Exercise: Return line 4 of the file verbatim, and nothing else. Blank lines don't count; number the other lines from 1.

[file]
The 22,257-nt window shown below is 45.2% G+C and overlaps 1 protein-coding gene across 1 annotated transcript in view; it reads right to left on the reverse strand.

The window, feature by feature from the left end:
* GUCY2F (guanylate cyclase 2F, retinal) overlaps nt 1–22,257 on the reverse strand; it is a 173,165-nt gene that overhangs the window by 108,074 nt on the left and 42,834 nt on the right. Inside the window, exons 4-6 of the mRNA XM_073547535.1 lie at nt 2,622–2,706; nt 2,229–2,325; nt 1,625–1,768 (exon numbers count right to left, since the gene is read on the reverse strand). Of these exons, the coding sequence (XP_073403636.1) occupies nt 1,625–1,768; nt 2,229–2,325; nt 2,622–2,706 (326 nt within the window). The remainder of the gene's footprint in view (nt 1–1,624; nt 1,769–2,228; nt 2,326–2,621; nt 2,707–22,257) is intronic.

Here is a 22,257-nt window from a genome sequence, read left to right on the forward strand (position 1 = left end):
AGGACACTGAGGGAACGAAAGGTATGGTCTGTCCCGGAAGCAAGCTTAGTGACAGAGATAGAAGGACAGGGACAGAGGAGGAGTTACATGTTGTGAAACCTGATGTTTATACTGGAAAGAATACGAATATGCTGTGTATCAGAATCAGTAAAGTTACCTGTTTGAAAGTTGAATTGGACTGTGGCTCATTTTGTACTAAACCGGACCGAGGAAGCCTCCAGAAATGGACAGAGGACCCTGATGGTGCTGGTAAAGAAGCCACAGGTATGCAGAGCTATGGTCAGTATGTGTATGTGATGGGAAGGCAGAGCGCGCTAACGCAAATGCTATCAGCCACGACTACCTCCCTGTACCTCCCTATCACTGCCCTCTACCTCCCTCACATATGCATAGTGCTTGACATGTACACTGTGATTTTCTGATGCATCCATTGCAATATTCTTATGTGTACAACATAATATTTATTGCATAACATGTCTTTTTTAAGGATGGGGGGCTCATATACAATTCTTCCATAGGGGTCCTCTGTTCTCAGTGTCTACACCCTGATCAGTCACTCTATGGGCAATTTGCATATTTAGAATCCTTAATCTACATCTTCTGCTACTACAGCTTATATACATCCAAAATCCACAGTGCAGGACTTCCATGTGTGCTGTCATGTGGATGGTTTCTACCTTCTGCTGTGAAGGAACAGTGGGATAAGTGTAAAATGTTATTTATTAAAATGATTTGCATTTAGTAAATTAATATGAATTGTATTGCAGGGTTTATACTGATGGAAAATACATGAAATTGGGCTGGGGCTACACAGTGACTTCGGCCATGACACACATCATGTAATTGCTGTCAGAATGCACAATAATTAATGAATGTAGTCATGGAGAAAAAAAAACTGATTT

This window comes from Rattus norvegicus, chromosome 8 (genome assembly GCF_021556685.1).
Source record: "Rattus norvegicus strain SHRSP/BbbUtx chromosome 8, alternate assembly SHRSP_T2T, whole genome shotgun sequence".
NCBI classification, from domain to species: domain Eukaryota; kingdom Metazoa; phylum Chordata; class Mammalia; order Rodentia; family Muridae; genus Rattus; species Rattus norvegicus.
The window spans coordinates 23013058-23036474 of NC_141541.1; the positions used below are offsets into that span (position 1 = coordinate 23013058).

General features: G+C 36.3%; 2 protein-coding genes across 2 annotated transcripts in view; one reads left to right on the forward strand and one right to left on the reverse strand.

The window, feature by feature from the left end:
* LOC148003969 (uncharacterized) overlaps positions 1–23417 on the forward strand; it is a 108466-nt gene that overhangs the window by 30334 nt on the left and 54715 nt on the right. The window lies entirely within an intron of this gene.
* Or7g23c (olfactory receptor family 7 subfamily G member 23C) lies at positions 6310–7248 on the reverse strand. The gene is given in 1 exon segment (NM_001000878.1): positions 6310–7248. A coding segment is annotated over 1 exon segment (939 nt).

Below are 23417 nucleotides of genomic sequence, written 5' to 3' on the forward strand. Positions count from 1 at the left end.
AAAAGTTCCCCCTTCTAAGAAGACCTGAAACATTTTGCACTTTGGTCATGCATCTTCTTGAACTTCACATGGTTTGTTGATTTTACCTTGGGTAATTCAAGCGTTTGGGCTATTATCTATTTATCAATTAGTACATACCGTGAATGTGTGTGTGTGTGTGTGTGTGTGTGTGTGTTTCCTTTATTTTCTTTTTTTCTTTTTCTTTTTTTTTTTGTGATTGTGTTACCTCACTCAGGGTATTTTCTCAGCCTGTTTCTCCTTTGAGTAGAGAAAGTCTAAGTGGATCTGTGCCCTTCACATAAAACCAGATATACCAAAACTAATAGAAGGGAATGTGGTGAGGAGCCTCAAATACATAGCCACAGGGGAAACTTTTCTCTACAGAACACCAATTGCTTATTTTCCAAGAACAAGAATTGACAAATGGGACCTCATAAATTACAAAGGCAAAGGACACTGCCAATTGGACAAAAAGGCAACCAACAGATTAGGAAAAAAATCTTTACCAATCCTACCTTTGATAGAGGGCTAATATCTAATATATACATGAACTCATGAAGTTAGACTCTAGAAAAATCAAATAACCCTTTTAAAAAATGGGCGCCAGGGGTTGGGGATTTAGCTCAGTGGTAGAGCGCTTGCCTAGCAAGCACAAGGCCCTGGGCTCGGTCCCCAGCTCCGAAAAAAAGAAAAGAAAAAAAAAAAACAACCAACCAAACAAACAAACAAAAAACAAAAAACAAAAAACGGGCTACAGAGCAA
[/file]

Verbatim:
Here is a 22,257-nt window from a genome sequence, read left to right on the forward strand (position 1 = left end):